DALLAS – May 22, 2019 – What if your blood donation held clues to a dangerous genetic cholesterol condition that could also affect the health of your loved ones? Cardiologists know that familial hypercholesterolemia (FH), a condition that causes extremely high levels of cholesterol at an early age, is genetic. When one person is diagnosed, other family members can be identified.
However, only an estimated 10 percent of those with FH are diagnosed, leaving many others at risk.
“For someone with FH, the risk of heart disease is higher because their clock started early. They’ve been bathed in high cholesterol since birth. At the same time, they may not know their kids are at risk,” said preventive cardiologist Dr. Amit Khera, Principal Investigator for the study and Professor of Internal Medicine at UT Southwestern Medical Center. “Sometimes by identifying one patient with FH, we find as many as eight or 10 more family members who are at risk.”
The study published in JAMA Cardiology concludes that blood donation programs represent a unique opportunity as a public health portal to screen for diseases such as FH.
According to the American Association of Blood Banks (AABB), approximately 6.8 million people in the U.S. donate blood every year, and 32.3 percent are first-time donors.
Standard treatment of familial hypercholesterolemia
Up to 1.2 million people in the U.S. are estimated to have FH. If children are suspected to have the disease FH based upon their family history, then testing for FH begins at age 2. The standard treatment is diet and exercise, followed by the addition of statins in later childhood. Statins are a product of Nobel Prize-winning research on FH led by esteemed UT Southwestern molecular geneticists in the 1980s.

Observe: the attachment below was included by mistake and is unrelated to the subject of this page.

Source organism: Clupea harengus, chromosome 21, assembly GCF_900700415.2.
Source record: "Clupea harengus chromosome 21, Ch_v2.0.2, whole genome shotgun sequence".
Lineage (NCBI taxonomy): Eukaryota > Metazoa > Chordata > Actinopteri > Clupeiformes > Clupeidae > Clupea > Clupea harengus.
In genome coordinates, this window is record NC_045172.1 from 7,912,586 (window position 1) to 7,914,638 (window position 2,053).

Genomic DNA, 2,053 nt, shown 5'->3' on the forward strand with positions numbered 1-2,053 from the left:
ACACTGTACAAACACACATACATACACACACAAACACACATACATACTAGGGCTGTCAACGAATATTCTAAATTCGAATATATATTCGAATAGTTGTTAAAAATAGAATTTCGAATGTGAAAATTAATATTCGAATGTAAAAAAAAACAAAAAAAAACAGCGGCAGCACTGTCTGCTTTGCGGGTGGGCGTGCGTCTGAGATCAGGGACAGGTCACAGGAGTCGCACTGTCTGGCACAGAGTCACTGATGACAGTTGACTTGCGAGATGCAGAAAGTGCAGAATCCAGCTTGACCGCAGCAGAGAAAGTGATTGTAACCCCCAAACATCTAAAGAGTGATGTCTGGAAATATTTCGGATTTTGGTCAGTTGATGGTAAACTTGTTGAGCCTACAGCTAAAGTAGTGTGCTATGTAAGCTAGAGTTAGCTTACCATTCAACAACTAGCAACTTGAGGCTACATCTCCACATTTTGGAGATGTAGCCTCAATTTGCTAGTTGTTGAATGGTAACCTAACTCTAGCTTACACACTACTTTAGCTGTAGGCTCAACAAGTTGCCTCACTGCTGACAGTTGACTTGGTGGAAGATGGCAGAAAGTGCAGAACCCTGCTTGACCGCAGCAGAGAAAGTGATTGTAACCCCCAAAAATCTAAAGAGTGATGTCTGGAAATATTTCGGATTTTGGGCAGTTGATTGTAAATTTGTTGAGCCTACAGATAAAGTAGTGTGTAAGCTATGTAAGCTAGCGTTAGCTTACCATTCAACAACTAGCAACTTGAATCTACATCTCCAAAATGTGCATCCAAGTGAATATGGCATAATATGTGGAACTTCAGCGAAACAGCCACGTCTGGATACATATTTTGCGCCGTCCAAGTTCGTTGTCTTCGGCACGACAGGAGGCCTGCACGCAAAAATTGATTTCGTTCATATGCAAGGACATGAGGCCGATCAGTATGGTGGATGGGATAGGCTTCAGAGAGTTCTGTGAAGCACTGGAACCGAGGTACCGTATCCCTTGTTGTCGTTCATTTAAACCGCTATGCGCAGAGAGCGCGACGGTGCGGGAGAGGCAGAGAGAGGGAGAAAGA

People who are at risk must first be identified in order to receive treatment.
Dr. Khera decided to try examining blood donation records to find people who appear to have FH, but are less likely to see a doctor or receive statins.
“Blood donors are young, healthy, and may have less necessity to see doctors regularly,” said Dr. Khera, who holds the Dallas Heart Ball Chair in Hypertension and Heart Disease.
His team worked closely with Carter BloodCare in Dallas to review 1,178,102 individual blood donation records. They found 3,473 people who met criteria for FH based on their cholesterol levels, similar to the estimated prevalence in the general population. It was more common in blood donors under the age of 30, and for men versus women. There was no significant difference by race except for Asian donors who had a slightly higher prevalence.
The UT Southwestern cardiology team plans to develop a process for following up with people who are identified, connecting them with the appropriate medical care including family screening, and to continue studying the effectiveness of these interventions.
Anyone with a cholesterol level higher than 200 should see a physician for review of their family history, a full cholesterol panel (blood test), and a physical exam. The exam can identify the disease through visible signs such as cholesterol deposits in tendons, called xanthomas.
“The blood donor screening program could be a novel strategy to detect and notify people with potential FH, particularly younger people in whom early detection and treatment is especially impactful, as well as to guide screening of family members,” said Dr. Khera.
Other UT Southwestern researchers who contributed to the study include: Dr. James Z. Keeton, UTSW resident; Dr. Zahid Ahmad, Associate Professor of Internal Medicine; Colby R. Ayers, Faculty Associate in Internal Medicine; Dr. Merlyn Sayers, Professor of Pathology; and Dr. Darren K. McGuire, Professor of Internal Medicine. Dr. McGuire is a Distinguished Teaching Professor and holds the Dallas Heart Ball Chair for Research on Heart Disease in Women.
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